Police pay should reflect performance and skills

Monday, 21 January, 2008

Police pay should be radically overhauled to reflect performance and skills rather than length of service, according to a new report to be published next month by the Institute for Public Policy Research (ippr). This comes ahead of Wednesday's march by the Police Federation on pay and the Flanagan Review of Policing, which is due to publish its final recommendations early next month.

Ippr's report shows that the pay of individual police officers increases irrespective of performance and skill-levels. The current pay system gives an annual pay increase of between two and six per cent for the first ten years of service on top of the award set by the Police Arbitration Tribunal. ippr argues that this system does not reward expertise and discourages officers from developing much-needed specialist skills, such as tackling violent and gang-related crime. It also fails to reward officers who do the most difficult or dangerous roles, such as emergency response work.

Ippr's report will recommend the police pay system be reformed to introduce pay bands for each rank, with higher pay for those with specialist skills, and an end to tenure-related pay increments, except in the first few years of service.

Ippr says that although crime has fallen dramatically since 1997, police performance in this period has not significantly improved. The research shows that despite an increase in police funding of over 25 per cent in real terms since 2001, police productivity in terms of crime detection is flat: in 2006/07 each warranted officer detected around 10 crimes per year, the same level as in 2001 - and for each detection the police spent around £10,000, which is approximately 10 per cent more in real terms than in 2001.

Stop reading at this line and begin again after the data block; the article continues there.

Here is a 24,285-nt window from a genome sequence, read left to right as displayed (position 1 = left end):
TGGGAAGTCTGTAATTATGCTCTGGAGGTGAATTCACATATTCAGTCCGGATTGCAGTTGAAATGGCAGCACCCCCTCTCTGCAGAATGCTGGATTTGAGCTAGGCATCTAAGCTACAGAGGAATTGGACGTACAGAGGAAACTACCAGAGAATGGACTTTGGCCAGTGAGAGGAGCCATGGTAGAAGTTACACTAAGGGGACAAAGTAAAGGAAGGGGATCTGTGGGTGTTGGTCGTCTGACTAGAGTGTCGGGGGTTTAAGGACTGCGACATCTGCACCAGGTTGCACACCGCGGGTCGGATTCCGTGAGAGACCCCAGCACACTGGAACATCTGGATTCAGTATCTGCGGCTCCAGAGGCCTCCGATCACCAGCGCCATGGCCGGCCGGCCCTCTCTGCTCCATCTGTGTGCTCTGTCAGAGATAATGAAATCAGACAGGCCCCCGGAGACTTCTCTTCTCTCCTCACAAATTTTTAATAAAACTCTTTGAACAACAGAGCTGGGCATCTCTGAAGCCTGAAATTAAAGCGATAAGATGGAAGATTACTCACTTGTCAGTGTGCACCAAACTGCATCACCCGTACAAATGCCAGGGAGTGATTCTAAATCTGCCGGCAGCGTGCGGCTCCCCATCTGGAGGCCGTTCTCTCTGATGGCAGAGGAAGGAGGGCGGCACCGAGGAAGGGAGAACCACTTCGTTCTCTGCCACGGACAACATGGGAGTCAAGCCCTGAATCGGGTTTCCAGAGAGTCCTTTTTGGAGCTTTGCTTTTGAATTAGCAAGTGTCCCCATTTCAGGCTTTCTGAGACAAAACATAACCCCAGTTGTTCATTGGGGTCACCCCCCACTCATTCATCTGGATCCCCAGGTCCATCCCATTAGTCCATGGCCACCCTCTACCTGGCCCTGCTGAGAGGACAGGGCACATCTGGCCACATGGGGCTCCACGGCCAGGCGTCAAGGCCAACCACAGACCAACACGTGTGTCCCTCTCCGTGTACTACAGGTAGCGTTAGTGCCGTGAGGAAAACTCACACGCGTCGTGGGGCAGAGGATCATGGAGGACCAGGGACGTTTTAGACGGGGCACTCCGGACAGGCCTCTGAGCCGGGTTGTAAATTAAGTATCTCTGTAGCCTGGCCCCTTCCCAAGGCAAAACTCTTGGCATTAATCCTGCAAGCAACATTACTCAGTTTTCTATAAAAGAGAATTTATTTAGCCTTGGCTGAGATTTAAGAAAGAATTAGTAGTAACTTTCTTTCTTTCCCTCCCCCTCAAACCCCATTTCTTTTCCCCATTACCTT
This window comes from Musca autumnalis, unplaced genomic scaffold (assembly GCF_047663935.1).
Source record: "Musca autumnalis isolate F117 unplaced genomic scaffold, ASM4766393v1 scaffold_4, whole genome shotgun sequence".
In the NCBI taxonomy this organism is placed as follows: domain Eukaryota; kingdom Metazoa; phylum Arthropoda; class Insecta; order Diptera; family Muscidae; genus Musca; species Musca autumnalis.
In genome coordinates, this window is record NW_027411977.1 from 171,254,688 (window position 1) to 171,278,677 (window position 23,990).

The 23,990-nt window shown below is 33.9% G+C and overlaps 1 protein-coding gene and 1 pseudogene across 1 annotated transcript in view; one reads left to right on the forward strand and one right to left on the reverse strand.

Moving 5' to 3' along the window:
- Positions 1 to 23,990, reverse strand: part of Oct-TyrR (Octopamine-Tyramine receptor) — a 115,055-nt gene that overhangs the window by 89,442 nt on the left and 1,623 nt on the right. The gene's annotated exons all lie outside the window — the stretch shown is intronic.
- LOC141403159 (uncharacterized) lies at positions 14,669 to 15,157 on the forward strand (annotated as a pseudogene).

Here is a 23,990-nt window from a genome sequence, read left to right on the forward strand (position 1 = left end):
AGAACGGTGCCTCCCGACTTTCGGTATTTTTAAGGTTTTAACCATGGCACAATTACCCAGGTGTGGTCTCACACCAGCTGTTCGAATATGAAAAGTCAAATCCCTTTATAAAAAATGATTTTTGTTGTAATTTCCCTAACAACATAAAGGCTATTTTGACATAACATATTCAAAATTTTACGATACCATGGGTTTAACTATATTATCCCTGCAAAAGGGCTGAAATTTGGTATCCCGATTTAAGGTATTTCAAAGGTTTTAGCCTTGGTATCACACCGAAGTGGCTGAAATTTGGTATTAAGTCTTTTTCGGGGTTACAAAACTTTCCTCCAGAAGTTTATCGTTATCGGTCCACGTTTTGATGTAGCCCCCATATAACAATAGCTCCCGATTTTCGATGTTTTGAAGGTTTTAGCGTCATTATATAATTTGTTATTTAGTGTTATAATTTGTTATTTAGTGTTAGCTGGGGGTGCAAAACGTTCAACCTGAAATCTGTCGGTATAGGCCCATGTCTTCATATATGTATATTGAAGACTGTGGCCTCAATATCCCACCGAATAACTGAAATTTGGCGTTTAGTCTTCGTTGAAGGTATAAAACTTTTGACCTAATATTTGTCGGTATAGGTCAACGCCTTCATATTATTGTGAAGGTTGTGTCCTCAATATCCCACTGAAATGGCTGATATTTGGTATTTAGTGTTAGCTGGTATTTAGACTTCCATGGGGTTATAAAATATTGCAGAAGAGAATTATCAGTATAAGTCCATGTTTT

Guy Lodge, Ippr Senior Research Fellow, said:

"We all know that the police do a difficult and challenging job but no system of pay is fair that rewards people solely on the basis of time served rather than their ability to do the job effectively. The current row over pay levels is preventing much-needed debate about how we reward police officers and how we deliver a high-performing police service."

ippr's report, Modernising the Police Workforce by Tom Gash, will also recommend:

A more skilled, specialised workforce: Moving to a model of policing that allows Police Officers and Staff to develop and use their skills to maximum effect by pursuing a wide range of specialisms. For example, an officer might become a specialist in managing alcohol-related disorder, or in victim support.
New, more flexible team structures: Increased use of mixed teams of Police Officers and specialist civilians. For example, burglary teams might include civilian victim support or home security specialists.

A new supportive culture of training and development: More focus on the active development and training of each and every police worker, for example by tailoring training to individual officer interests and needs and by training officers in current areas of weakness, such as forensic awareness and crime scene management.

A new approach to performance management: A move away from remote, central targets to one where performance is primarily driven by senior officers supporting Constables to deliver results.

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